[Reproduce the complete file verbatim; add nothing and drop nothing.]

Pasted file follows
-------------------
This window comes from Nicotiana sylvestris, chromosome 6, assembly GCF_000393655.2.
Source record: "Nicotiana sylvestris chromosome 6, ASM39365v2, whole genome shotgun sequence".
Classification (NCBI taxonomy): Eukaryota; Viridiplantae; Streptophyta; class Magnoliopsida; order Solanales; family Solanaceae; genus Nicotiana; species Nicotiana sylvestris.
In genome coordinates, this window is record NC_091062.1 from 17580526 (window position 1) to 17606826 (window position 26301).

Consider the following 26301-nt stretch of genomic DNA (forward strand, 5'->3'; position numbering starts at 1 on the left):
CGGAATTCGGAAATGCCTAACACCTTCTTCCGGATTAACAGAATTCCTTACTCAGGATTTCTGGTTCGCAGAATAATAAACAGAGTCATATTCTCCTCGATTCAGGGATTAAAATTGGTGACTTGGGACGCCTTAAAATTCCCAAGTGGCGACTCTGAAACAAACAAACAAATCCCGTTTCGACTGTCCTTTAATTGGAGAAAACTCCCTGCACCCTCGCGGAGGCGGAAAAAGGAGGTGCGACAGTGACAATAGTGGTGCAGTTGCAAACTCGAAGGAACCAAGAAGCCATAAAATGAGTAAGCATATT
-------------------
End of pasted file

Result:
This window comes from Nicotiana sylvestris, chromosome 6, assembly GCF_000393655.2.
Source record: "Nicotiana sylvestris chromosome 6, ASM39365v2, whole genome shotgun sequence".
Classification (NCBI taxonomy): Eukaryota; Viridiplantae; Streptophyta; class Magnoliopsida; order Solanales; family Solanaceae; genus Nicotiana; species Nicotiana sylvestris.
In genome coordinates, this window is record NC_091062.1 from 17580526 (window position 1) to 17606826 (window position 26301).

Consider the following 26301-nt stretch of genomic DNA (forward strand, 5'->3'; position numbering starts at 1 on the left):
CGGAATTCGGAAATGCCTAACACCTTCTTCCGGATTAACAGAATTCCTTACTCAGGATTTCTGGTTCGCAGAATAATAAACAGAGTCATATTCTCCTCGATTCAGGGATTAAAATTGGTGACTTGGGACGCCTTAAAATTCCCAAGTGGCGACTCTGAAACAAACAAACAAATCCCGTTTCGACTGTCCTTTAATTGGAGAAAACTCCCTGCACCCTCGCGGAGGCGGAAAAAGGAGGTGCGACAGTGACAATAGTGGTGCAGTTGCAAACTCGAAGGAACCAAGAAGCCATAAAATGAGTAAGCATATT